News

Sports centre revamp

A new £4.5 million extension to the University’s Centre for Sport and Exercise has been unveiled this week.

The three-storey development was launched in the company of HRH The Prince Philip Duke of Edinburgh, the Chancellor of the University.

State-of-the art facilities

The extension provides around 1900 square metres of additional state-of the-art sports and physical activity space.

The new development, with stunning views to Holyrood Park, includes a designated performance gym, a unique body conditioning 'myGym' and spacious dance studio.

It transforms the previously unused underground vaults into a spectacular free weights gym and creates a new rowing gym named in honour of Olympic great Katherine Grainger.

It also includes extensions to the existing range of facilities and FASIC sports injuries clinic.

Links with Edinburgh Festivals

The opening of the new gym was part of an event showcasing ties between the University and the Edinburgh festivals.

The Centre for Sports and Exercise is the venue for the latest production by the National Theatre of Scotland which is being premiered at the Edinburgh Festival Fringe.

The play Beautiful Burnout, portrays the world of Scottish boxing and is set in a Glasgow gym.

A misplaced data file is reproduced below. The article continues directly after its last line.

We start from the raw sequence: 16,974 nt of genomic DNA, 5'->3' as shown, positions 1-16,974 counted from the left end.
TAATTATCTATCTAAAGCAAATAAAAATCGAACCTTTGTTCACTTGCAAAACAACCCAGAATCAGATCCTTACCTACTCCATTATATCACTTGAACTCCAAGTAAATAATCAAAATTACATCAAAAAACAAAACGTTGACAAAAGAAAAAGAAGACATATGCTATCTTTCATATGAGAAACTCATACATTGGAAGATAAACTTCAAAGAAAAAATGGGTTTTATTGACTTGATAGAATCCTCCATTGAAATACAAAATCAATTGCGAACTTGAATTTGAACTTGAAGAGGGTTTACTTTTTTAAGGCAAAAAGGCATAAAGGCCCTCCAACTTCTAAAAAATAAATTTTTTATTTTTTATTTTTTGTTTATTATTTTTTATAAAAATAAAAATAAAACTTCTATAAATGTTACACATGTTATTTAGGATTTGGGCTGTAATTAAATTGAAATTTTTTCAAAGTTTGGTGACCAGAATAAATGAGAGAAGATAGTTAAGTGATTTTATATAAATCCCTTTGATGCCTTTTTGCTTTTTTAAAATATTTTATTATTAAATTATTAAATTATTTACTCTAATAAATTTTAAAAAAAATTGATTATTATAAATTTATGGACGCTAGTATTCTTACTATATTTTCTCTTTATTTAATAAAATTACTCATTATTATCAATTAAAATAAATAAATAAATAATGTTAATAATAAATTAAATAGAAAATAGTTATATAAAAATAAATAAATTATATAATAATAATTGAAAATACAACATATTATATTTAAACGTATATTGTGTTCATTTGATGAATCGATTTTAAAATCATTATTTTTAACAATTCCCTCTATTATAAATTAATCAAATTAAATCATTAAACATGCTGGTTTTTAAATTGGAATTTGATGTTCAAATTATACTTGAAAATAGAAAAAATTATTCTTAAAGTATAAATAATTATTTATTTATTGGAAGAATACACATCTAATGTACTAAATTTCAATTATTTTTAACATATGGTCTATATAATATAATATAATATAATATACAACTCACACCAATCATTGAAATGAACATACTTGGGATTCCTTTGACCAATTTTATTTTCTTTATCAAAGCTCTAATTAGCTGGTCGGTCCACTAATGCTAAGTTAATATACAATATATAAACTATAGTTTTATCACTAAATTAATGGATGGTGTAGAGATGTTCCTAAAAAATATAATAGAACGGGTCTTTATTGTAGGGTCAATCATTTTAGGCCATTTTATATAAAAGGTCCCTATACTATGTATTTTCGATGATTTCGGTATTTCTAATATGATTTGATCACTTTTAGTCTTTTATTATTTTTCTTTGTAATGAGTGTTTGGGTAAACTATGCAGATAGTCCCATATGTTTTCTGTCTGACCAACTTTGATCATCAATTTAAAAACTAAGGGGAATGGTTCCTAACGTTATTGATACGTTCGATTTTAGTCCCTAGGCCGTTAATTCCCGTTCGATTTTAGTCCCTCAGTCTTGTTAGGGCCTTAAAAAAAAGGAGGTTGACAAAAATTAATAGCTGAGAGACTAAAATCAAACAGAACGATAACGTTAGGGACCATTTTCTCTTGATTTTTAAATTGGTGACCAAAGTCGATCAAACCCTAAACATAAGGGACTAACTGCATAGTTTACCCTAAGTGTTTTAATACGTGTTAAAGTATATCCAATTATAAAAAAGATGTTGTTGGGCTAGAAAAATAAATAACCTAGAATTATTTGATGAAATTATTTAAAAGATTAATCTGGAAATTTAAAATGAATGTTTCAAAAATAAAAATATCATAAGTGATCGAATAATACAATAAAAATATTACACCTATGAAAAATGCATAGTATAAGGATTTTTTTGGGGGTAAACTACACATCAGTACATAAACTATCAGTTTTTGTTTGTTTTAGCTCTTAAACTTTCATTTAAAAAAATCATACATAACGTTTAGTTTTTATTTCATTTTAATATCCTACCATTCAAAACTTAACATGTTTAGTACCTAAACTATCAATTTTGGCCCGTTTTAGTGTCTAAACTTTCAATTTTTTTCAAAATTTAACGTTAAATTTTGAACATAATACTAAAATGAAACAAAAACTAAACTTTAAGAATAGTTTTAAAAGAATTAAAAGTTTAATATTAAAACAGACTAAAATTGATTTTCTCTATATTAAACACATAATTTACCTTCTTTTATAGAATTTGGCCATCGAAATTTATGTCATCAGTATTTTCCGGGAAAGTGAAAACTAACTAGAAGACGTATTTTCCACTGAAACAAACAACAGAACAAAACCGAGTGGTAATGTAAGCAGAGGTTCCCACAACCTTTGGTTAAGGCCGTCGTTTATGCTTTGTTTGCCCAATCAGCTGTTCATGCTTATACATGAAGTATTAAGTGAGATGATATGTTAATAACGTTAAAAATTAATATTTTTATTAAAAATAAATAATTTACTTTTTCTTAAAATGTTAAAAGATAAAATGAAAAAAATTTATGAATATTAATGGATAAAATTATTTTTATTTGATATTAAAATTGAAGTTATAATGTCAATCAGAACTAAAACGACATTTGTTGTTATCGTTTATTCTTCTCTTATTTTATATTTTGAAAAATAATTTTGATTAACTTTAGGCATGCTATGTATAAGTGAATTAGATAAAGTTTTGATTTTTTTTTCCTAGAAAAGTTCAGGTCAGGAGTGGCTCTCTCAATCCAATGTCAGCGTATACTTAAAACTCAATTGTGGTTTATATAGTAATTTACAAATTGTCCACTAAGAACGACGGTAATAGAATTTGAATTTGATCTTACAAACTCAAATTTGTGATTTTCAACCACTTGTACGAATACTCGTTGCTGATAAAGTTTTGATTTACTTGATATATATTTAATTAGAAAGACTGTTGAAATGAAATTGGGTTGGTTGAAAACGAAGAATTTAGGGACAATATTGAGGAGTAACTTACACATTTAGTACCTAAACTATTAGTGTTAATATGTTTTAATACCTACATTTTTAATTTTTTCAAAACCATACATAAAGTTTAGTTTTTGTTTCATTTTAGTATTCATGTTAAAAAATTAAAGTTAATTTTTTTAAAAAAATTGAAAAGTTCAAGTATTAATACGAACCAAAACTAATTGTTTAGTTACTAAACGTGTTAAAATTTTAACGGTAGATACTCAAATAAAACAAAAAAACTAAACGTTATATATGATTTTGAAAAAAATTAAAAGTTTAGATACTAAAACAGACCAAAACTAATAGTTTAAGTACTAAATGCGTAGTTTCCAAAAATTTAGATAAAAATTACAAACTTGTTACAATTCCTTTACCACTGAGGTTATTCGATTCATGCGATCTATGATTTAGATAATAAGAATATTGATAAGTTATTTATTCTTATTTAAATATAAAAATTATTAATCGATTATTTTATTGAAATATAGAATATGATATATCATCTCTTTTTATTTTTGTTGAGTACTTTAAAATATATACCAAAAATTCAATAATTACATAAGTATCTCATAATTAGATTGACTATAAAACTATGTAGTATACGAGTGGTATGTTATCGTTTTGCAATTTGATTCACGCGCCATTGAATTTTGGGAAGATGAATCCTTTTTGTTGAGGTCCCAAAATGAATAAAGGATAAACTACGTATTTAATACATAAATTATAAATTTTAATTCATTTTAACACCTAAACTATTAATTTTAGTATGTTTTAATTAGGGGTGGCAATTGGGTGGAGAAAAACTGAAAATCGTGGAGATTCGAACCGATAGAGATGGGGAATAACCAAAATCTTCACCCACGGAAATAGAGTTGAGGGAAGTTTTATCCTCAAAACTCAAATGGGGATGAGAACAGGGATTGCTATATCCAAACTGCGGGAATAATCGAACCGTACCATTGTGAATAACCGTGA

Chancellor’s Awards

During his visit to the University the Chancellor presented awards to three members of staff at a gala dinner.

The Chancellor’s Awards were made in front of 200 supporters of the University at the Palace of Holyroodhouse.

Medical advances

Professor Peter Sandercock from Medicine and Veterinary Medicine was presented with an award in recognition of his research.

Professor Sandercock is a leading researcher in the field of strokes and is actively involved in acute stroke care at the University.

Teaching excellence

Professor James Garden from Medicine and Veterinary Medicine was honoured for his innovative work in teaching, including his ground-breaking contributions to the University’s Postgraduate Taught e-learning portfolio.

Rising Star

Dr Euan Brechin from the College of Science and Engineering received the Rising Star Award.

Dr Brechin is internationally recognised for his work and his research has contributed significantly to the understanding of key aspects of the chemistry and physics of molecular nanomagnets.

The awards, now in their seventh year, are presented in recognition of innovation, relevance, creativity and personal dedication.